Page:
Todd A. Peperkorn, STM
Messiah Lutheran Church
Trinity 9 (August 9, 2009)
For an audio MP3 of this sermon, CLICK HERE
TITLE: “One Thing’s Needful”
Grace to you and peace from God our Father and the Lord Jesus Christ. Amen. Our text for today is the Gospel lesson just read, the parable of the unrighteous servant. We focus on the words of Jesus: And the lord commended the unjust steward, because he had done wisely: for the children of this world are in their generation wiser than the children of light.
At first glance, this is one of those texts that you wish you didn’t have to read. It kind of hurts your mind, and makes it hard to understand what Jesus is really getting at here. It would be simpler if Jesus would say “God loves you” and leave it at that. But Jesus knows you better than you know yourself, and so he uses parables, picture stories, to get inside your head and root around, turn everything upside down, so that he can put you back together in his image. It’s kind of uncomfortable at first, but like all things with God, when you look back on it, you will see that it was worth the doing.
This story is all about honor and shame, two concepts we’ve almost completely lost in America. It’s a warning to sinners, and it is a pointer to where true mercy may be found. Let me explain.
So let’s look at our cast of characters in this story. The steward, or manager, is corrupt. He landowner does not know he has a dishonest manager. Then you have the debtors, or renters, who are a part of the larger community.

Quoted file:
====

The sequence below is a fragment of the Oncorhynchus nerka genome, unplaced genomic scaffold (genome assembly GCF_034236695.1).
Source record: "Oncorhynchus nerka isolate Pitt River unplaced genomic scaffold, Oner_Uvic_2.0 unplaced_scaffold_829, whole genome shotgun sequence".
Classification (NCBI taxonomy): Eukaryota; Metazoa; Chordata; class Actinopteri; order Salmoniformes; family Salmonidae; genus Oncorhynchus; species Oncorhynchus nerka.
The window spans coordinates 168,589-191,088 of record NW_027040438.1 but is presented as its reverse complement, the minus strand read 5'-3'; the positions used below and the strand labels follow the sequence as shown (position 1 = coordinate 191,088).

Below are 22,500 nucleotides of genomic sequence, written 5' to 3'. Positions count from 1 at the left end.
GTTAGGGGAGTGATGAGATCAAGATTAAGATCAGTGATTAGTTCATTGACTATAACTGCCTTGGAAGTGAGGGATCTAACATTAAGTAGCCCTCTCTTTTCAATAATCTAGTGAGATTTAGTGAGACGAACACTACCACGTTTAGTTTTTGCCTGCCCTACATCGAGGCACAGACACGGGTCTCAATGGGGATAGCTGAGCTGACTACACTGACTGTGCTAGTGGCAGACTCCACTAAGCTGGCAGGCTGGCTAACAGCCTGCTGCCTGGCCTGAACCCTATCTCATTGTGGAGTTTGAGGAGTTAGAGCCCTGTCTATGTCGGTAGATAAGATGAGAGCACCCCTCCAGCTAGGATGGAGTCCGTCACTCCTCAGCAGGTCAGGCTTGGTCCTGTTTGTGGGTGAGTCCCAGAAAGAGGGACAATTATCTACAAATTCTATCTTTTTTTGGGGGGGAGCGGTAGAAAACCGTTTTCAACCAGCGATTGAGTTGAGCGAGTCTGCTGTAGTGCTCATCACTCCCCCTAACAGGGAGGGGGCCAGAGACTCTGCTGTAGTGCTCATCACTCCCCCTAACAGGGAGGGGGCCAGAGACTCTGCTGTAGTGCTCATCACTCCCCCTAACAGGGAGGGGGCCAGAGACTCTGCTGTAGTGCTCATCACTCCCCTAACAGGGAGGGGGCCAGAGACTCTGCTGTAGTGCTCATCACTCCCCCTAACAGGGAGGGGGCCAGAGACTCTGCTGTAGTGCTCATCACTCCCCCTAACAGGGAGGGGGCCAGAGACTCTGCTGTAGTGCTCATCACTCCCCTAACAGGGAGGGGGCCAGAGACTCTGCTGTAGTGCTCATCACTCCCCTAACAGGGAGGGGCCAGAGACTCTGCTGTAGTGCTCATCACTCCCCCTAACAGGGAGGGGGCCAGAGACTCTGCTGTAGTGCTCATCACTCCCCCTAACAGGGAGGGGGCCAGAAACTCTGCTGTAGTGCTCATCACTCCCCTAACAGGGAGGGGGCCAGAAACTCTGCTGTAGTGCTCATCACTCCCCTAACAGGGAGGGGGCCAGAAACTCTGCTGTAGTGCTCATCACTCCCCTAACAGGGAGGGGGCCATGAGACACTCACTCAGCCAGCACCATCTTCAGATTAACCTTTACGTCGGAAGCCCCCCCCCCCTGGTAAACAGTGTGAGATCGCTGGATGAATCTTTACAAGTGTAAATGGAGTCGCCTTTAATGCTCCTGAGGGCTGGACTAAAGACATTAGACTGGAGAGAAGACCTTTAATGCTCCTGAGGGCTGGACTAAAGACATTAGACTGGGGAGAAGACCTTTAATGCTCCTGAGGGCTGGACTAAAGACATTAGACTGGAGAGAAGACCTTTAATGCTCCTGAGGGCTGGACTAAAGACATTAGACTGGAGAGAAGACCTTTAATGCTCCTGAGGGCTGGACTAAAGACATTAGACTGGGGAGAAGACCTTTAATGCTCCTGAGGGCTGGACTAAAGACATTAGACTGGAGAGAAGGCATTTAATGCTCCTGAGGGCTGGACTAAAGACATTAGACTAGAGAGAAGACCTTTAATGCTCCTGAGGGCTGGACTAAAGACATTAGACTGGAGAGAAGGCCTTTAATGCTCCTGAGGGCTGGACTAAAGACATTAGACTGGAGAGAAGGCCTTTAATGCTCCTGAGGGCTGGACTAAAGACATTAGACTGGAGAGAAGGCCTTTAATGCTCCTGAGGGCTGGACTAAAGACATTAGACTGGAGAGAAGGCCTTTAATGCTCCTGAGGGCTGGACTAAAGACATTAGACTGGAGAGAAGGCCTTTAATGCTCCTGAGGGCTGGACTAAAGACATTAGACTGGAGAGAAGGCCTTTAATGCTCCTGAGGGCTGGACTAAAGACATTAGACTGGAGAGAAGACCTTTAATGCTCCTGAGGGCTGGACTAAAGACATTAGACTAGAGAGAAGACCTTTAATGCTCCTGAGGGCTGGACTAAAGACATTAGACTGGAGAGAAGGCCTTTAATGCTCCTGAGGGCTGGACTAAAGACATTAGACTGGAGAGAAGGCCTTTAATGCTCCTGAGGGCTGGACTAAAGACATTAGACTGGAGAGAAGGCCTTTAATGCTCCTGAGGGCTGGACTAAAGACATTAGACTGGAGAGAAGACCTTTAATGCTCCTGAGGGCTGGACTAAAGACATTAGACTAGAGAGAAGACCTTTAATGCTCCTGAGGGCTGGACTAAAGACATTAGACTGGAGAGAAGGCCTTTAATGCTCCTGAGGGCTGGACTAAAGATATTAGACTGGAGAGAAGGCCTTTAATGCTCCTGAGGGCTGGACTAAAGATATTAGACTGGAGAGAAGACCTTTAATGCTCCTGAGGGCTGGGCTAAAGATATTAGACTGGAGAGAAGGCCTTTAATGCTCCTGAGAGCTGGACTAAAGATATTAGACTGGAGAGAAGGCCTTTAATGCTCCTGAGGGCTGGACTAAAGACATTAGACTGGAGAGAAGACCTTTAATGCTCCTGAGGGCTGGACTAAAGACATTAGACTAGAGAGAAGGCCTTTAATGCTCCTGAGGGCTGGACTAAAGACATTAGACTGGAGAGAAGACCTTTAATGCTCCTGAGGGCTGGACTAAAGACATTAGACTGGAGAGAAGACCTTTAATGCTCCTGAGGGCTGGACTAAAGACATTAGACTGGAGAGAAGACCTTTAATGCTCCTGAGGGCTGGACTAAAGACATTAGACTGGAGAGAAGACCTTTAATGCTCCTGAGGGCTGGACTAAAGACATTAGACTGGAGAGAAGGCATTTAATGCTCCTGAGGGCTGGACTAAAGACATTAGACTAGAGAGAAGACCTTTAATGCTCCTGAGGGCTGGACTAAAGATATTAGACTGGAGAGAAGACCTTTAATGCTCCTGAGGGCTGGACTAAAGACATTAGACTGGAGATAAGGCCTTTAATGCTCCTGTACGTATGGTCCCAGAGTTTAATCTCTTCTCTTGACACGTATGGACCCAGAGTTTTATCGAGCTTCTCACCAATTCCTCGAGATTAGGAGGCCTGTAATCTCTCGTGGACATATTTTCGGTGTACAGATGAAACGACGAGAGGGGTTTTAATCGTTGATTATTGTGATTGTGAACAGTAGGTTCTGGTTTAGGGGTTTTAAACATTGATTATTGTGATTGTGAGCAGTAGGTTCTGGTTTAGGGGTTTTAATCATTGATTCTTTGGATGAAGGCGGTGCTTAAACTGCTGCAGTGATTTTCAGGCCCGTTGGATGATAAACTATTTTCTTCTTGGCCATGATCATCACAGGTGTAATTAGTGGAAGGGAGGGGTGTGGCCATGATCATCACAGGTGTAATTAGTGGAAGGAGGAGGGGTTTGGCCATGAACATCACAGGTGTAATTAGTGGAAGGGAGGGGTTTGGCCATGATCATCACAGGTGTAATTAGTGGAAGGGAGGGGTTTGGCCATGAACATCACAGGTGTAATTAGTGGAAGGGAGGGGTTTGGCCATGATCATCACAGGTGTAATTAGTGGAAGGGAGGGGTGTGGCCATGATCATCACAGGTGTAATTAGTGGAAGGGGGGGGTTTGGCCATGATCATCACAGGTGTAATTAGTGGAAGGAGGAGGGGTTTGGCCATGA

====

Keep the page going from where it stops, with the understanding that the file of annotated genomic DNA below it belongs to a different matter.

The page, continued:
The manager’s job is to collect the rent. All of the people in this story are well off, which we can tell by the amount of money changing hands. We’re not talking about second story apartments here, but vast sums of land, and a lot of money for the time. Now the way it worked in first century culture, the way the manager made his living was that the manager was paid a fee by each of the renters for arranging the contract, and he could expect to receive other monetary gifts from them throughout the year. The manager made his living directly from the renters, not from the landowner.
But according to our text, the manager/steward is wasting his master’s goods. We don’t know how. All we know is that he is not being a faithful steward or overseer of what the landowner put him in charge of. So the landowner tells him to go settle the books and give them back to him, for he’s getting fired. Notice here that the landowner does not believe the steward is dishonest; he is merely incompetent. He has no inkling that this steward would take advantage of him. The landowner assumes that the steward is an honorable man, even if he is a lousy manager.
The manager, however, is in a quandary. He won’t be able to find another job because he’s incompetent. He can’t do manual labor. It would be shameful to beg, and would bring shame on his family and everyone around him. What is he to do? He is in a crisis, and it is in this crisis that the manager uses his knowledge of the landowner to his advantage.